Jacob Hurt“We’ve got a small window of competitive opportunity to still be on the leading edge of outdoor recreation as economic development before everyone starts doing it,” emphasizes Jacob Hurt, the commission’s executive director.  “As a whole, outdoor recreation is a bigger economic driver than pharmaceuticals and many other traditional segments.  

‘The biggest challenge is getting people to understand what we have, what this could be and how this plan could benefit the region and its communities. When people think about outdoor rec as economic development, they think ‘We don’t need any more trails.’ But it’s also about bringing in jobs and service providers. There may be products that can improve the region’s economic competitiveness."  

Jackson needs people, outdoor rec needs support 

The action plan was created in 2022 in response to the overarching 2021 Comprehensive Economic Development Strategy (or CEDS) drawn up by a group of commission, regional government and local economic development officials.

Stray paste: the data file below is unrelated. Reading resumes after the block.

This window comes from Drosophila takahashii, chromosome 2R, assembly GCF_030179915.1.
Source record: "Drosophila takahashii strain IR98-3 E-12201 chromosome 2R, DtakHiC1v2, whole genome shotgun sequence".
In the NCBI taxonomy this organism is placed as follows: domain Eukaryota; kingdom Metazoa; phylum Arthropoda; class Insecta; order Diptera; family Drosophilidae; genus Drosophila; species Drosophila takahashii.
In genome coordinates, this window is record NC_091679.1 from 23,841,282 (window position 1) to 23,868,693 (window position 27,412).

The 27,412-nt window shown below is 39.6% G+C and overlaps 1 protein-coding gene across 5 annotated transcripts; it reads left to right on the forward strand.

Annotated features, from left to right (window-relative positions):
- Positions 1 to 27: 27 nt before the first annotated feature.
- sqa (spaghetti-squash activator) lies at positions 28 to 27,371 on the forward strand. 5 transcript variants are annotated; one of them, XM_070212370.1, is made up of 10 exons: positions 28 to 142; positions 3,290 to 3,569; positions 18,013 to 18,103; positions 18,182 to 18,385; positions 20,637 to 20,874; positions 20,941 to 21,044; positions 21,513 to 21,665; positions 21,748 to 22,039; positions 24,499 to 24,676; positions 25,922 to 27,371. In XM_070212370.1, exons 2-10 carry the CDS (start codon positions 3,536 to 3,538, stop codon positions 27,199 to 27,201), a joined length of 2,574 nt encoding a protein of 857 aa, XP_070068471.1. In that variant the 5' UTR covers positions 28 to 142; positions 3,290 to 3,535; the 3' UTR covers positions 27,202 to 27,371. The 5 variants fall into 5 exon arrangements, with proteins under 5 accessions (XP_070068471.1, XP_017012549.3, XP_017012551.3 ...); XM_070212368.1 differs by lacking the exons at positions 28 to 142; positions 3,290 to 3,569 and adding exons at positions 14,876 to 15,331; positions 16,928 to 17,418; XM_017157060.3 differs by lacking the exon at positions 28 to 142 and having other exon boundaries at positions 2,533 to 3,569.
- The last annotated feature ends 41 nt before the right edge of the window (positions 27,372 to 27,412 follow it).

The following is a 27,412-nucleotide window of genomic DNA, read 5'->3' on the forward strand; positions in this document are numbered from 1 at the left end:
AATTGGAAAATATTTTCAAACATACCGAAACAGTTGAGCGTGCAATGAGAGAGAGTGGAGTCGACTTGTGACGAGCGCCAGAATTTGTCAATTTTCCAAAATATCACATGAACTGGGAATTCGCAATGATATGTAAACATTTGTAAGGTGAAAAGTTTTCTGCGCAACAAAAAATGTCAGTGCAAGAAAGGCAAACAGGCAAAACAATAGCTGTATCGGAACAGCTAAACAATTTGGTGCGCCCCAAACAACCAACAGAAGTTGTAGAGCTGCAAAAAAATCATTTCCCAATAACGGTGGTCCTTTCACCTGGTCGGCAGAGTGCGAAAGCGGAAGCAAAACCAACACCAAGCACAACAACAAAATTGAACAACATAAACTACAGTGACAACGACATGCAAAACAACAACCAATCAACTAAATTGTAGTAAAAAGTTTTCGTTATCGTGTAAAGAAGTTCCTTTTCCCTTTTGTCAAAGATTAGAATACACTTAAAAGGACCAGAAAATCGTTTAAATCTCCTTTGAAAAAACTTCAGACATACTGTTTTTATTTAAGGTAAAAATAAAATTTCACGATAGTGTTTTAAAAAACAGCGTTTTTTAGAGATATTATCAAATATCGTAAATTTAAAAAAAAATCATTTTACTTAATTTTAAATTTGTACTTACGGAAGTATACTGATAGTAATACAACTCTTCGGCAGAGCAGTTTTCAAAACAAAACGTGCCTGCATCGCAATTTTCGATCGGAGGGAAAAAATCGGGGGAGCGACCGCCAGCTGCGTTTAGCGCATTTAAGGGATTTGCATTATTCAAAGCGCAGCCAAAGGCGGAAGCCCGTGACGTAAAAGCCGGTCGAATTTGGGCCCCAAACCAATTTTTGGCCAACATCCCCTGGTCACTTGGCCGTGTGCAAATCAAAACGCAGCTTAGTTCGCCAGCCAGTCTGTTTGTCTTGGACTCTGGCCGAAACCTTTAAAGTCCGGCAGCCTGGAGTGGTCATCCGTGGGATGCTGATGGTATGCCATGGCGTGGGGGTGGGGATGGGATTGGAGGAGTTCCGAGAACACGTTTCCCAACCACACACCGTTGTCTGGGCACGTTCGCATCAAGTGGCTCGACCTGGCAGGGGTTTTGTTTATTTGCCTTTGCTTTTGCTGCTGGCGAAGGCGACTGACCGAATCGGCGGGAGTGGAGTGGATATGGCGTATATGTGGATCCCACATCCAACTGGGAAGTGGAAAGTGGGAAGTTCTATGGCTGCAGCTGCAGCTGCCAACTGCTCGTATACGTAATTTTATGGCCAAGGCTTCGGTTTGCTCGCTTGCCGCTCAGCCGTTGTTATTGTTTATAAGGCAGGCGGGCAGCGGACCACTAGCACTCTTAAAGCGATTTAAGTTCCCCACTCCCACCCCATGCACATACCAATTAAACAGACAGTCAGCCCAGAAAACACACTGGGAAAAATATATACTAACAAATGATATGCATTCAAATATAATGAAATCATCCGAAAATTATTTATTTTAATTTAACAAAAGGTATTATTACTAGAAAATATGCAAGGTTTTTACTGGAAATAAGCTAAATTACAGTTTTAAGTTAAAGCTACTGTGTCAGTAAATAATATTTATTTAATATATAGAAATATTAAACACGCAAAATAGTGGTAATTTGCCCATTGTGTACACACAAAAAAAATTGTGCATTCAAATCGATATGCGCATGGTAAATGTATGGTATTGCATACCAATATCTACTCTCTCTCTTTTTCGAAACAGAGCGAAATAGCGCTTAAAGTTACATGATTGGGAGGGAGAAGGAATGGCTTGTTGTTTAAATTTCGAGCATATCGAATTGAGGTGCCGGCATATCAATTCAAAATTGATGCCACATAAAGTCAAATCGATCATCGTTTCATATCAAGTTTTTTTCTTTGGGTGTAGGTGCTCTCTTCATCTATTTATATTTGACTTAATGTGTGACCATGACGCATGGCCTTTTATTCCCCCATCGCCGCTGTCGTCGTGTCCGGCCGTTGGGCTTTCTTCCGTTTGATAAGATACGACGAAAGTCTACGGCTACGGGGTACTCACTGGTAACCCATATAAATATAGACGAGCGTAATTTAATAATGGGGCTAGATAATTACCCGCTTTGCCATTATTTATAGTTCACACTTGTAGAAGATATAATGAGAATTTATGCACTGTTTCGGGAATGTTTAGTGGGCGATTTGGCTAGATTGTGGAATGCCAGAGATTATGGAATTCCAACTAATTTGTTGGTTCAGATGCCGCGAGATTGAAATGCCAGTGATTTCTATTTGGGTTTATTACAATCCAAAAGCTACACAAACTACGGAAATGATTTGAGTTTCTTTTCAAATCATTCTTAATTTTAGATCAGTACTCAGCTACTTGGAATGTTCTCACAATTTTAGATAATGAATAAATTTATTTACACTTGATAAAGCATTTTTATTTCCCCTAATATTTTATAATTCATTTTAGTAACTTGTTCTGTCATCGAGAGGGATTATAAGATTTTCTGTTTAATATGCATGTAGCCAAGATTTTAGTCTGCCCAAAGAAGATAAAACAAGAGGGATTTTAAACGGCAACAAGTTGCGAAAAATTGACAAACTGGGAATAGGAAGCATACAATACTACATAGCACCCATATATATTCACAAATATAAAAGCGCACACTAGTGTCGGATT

One issue being addressed is that Jackson County’s population remained stagnant between 2010 and 2022, a fact Hurt attributes in part to “a general Midwest rust belt issue” and an aging baby boomer population. 

The problem: That translates into a shortage of workers for new and prospective area employers. One solution is attracting more residents by promoting local quality of life, which is why commissioners are interested in rebranding the area as an epicenter for fun outdoor recreational opportunities such as off roading, gravel biking, fishing, boating, kayaking, hunting, hiking, camping, golfing, paddleboarding and winter sports.